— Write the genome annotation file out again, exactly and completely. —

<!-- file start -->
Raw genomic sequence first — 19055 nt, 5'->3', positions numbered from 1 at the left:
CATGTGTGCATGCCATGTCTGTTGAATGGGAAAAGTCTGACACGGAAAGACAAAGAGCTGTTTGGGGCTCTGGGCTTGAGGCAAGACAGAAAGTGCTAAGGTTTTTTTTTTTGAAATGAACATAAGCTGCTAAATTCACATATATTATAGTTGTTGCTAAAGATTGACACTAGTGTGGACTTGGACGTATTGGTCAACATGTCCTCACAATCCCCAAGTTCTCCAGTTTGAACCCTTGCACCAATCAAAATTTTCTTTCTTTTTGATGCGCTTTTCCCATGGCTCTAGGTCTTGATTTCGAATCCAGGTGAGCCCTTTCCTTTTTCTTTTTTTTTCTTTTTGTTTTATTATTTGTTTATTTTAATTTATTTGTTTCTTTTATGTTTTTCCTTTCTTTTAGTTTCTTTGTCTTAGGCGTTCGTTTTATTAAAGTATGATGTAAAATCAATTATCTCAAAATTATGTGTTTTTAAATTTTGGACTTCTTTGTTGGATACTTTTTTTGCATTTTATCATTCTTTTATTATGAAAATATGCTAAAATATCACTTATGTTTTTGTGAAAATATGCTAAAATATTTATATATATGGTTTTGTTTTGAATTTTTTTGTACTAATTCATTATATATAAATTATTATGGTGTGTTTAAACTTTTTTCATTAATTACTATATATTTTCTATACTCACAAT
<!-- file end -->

Raw genomic sequence first — 19055 nt, 5'->3', positions numbered from 1 at the left:
CATGTGTGCATGCCATGTCTGTTGAATGGGAAAAGTCTGACACGGAAAGACAAAGAGCTGTTTGGGGCTCTGGGCTTGAGGCAAGACAGAAAGTGCTAAGGTTTTTTTTTTTGAAATGAACATAAGCTGCTAAATTCACATATATTATAGTTGTTGCTAAAGATTGACACTAGTGTGGACTTGGACGTATTGGTCAACATGTCCTCACAATCCCCAAGTTCTCCAGTTTGAACCCTTGCACCAATCAAAATTTTCTTTCTTTTTGATGCGCTTTTCCCATGGCTCTAGGTCTTGATTTCGAATCCAGGTGAGCCCTTTCCTTTTTCTTTTTTTTTCTTTTTGTTTTATTATTTGTTTATTTTAATTTATTTGTTTCTTTTATGTTTTTCCTTTCTTTTAGTTTCTTTGTCTTAGGCGTTCGTTTTATTAAAGTATGATGTAAAATCAATTATCTCAAAATTATGTGTTTTTAAATTTTGGACTTCTTTGTTGGATACTTTTTTTGCATTTTATCATTCTTTTATTATGAAAATATGCTAAAATATCACTTATGTTTTTGTGAAAATATGCTAAAATATTTATATATATGGTTTTGTTTTGAATTTTTTTGTACTAATTCATTATATATAAATTATTATGGTGTGTTTAAACTTTTTTCATTAATTACTATATATTTTCTATACTCACAAT